Interestingly, we discovered that selenium is not an independent protective factor against obesity, but is positively related to it. Selenium is well-known for working as an antioxidant to influence the thyroid, immune system, and reproduction. Some studies have discovered a significant correlation between dietary selenium intake and obesity. Hawkes et al. study’s revealed that those who consumed more selenium gained weight, whereas those in the low-selenium group lost weight (35). Liver cirrhosis and steatosis, which may be caused by obesity, were shown to be positively correlated with increased dietary selenium intake and blood selenium concentrations by Liu. et al. (36). Furthermore, multiple studies have revealed a link between dietary selenium intake and blood selenium levels and an increased risk of type 2 diabetes in diverse groups (37–39). Meanwhile, Excessive selenium exposure has been seen with similar negative consequences in animal experiments, and one possible explanation is that selenoproteins activate the development of insulin resistance. New evidence suggest that selenium toxicity manifests as oxidative stress, blocked biofilm development, and enzyme function suppression when present in excessive amounts. The results match up with what we found.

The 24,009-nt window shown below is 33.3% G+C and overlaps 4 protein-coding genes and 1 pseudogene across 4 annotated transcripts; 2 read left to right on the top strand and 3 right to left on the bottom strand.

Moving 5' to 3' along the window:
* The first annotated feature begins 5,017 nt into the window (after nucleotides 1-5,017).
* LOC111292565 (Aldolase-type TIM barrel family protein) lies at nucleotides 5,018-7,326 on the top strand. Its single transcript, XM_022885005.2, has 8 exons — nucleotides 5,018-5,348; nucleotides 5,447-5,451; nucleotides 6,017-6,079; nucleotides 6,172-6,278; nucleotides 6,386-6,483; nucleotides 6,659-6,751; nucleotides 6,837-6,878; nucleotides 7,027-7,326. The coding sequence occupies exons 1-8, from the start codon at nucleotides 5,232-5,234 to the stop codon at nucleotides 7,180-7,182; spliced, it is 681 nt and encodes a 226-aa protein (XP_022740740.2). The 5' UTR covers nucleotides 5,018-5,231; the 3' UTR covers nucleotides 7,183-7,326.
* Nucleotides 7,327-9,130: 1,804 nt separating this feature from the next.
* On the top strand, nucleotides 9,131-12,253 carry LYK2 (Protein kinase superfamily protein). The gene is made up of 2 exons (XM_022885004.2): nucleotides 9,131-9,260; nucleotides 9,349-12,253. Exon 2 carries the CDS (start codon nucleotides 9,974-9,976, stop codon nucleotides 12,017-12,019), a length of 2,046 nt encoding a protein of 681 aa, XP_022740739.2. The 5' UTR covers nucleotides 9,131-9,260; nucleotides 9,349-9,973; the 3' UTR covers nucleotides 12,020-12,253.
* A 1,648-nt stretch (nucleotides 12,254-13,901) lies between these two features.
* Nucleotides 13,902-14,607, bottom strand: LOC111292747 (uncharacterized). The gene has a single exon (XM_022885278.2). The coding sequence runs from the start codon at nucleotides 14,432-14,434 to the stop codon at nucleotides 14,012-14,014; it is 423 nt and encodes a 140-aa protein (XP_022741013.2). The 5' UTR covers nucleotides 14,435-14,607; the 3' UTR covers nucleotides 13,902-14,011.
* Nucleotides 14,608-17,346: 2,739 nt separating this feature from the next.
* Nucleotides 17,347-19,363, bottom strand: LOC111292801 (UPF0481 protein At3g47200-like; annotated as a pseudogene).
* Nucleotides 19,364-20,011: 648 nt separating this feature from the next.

Zinc’s possible association with obesity remains controversial. Zinc is a vital vitamin that aids in organism development, reproductive tissue repair, and cellular immunity. It has been linked to the degree of obesity in several studies. Zinc deficiency can stimulate fat deposition and raise body weight (37, 38, 40). Similarly to this, the link between zinc status and obesity may be explained by the interaction between zinc metabolism and leptin, since zinc shortage reduces leptin levels in the blood in humans and rat adipocytes while zinc supplementation has the opposite effect (41, 42).Visceral adipose tissue accumulation was induced by long-term zinc supplementation in mice experiments without the involvement of adipogenesis or adipolysis (43). Based on our findings, we found that zinc does not function as a standalone protective factor against obesity and has a modest protective impact against weight gain. It has been suggested that taking zinc supplements may weaken the immune system, lower HDL cholesterol levels, etc., which could lead to copper deficiency or an increase in copper deficiency (44), but researchers still need to figure out the exact mechanism.